Tax steps household employers need to take

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If you decide to hire someone to come to your house to look after the kids, provide professional nursing care for your ailing mother who lives with you or keep the lawn in shape so the homeowners’ association will get off your back, you’ll have some extra tax tasks to complete.

Below is a checklist of tax and labor laws that the Internal Revenue Service and tax professionals suggest you follow:

Household help checklist
When you hire a household employee: Make sure the person can legally work in the United States. File Immigration and Naturalization Service, or INS, Form I-9, Employment Eligibility Verification.
Get your employee’s Social Security or tax identification number.
Find out if you need to pay state taxes, such as unemployment or workers’ compensation. Check with your state taxation office for rules. State unemployment tax contacts can be found in IRS Publication 926.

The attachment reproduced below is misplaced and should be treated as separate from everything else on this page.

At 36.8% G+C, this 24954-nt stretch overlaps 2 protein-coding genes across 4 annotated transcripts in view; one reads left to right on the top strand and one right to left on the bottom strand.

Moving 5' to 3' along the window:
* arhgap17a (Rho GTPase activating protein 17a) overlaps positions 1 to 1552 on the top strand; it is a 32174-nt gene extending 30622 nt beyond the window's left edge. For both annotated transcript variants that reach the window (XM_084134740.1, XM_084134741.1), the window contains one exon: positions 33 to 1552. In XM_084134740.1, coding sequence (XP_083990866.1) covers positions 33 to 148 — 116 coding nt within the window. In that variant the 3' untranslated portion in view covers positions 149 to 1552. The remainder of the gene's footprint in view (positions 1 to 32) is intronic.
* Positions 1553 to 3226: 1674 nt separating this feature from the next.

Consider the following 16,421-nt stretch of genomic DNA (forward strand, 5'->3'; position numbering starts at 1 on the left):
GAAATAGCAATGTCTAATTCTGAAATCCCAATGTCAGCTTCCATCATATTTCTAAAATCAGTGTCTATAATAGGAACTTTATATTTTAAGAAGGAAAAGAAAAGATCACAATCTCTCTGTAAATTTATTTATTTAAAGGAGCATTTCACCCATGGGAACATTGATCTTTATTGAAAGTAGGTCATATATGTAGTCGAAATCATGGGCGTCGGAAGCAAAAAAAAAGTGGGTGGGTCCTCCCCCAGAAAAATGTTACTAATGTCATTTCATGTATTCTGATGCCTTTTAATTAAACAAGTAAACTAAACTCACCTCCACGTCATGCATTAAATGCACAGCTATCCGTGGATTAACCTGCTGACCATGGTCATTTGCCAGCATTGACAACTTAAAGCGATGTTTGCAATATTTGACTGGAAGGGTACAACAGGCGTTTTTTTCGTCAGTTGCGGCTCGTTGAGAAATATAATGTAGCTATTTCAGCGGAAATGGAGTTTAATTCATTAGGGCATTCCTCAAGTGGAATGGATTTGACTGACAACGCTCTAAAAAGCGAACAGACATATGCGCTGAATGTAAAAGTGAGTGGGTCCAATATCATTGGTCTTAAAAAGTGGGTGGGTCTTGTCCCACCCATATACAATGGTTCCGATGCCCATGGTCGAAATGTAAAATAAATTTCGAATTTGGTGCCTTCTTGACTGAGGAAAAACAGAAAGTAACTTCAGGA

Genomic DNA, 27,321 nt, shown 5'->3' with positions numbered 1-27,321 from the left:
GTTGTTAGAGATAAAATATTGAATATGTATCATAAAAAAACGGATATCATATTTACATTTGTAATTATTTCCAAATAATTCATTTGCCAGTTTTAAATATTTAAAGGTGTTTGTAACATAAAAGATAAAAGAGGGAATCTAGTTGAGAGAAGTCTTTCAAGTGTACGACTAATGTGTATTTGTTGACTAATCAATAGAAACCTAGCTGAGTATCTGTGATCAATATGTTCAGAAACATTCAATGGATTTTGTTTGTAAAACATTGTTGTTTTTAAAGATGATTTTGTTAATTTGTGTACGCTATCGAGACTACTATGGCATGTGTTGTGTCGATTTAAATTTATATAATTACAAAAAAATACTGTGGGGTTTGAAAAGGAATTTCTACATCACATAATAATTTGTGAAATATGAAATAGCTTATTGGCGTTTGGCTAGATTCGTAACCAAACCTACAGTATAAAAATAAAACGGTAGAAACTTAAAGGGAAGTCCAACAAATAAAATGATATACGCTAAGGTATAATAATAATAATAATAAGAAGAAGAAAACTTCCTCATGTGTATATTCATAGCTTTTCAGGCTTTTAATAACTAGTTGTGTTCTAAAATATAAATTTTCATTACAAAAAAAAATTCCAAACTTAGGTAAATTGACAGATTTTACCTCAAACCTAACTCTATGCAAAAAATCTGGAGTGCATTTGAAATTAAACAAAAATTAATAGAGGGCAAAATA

When you pay your household employee: Withhold Social Security and Medicare taxes if total salary is $1,700 or more for 2009 (the same pay amount also applies in 2010).
Withhold federal income tax if your employee requests it and gives you a completed Form W-4.
Make advance payments of the earned income credit if your employee is eligible and provides you with a Form W-5.
Determine if you need to adjust your W-4 to increase your withholding or pay estimated taxes to cover your employment tax obligations.
Set up a household employee recordkeeping system.
By Jan. 31: Get an employer identification number by filing Form SS-4.
Give your employee Copies B, C and 2 of Form W-2, Wage and Tax Statement.
By Feb. 28: Send Copy A of Form W-2 to the Social Security Administration.
By April 15: File Schedule H, Household Employment Taxes, with your Form 1040 federal income tax return. Details on filing this form are in Bankrate’s tax tip on household employers.

When any of the filing deadlines listed above fall on a weekend or federal holiday, the deadline is the next business day.

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